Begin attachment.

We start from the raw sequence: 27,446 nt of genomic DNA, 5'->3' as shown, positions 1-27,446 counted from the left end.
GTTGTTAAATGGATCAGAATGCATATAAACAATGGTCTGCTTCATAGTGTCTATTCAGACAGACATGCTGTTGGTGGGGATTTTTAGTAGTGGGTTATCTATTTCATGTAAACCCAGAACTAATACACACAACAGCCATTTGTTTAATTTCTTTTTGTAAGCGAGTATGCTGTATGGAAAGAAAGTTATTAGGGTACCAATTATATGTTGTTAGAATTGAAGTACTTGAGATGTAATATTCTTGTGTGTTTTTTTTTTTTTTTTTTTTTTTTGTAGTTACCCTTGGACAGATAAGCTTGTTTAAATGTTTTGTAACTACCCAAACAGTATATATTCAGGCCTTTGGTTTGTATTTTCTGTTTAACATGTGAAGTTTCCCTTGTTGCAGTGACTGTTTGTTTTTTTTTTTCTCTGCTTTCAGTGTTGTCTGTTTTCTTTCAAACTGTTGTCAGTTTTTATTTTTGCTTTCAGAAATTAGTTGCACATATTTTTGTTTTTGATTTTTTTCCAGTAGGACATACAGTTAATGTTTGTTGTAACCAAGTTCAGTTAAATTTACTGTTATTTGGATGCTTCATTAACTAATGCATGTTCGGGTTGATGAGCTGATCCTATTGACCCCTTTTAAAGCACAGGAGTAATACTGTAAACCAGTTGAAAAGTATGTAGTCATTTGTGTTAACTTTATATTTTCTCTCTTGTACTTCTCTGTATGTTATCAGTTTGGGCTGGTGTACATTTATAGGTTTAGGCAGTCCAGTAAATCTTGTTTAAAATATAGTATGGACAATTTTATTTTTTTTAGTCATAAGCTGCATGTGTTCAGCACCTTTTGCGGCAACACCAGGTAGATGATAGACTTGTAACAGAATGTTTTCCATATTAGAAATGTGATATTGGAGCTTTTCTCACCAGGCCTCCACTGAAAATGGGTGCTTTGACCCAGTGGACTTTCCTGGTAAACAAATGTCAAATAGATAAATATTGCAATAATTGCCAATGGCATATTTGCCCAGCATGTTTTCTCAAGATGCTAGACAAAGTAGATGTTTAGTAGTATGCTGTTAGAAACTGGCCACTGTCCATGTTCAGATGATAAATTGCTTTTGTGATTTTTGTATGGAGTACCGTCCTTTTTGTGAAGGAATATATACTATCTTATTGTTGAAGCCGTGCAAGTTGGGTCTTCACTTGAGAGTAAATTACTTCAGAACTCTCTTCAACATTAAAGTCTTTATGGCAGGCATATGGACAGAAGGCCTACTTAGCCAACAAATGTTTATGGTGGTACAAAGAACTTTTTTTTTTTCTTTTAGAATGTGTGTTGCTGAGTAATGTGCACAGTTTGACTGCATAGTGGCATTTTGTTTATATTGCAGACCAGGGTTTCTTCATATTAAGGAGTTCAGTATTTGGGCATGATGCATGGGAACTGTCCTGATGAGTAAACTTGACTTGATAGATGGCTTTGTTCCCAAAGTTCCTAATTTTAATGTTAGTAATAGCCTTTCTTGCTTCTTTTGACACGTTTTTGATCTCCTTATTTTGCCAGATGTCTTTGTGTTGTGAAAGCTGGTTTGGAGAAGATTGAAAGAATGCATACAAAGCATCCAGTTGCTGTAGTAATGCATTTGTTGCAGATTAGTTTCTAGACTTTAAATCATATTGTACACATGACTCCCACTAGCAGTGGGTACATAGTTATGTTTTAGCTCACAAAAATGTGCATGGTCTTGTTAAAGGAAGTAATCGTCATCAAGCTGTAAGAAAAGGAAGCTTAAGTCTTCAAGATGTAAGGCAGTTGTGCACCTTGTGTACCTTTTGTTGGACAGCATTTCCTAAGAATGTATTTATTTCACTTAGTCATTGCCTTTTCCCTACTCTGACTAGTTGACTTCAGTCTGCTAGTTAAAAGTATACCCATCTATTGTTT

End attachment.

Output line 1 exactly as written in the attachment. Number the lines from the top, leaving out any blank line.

We start from the raw sequence: 27,446 nt of genomic DNA, 5'->3' as shown, positions 1-27,446 counted from the left end.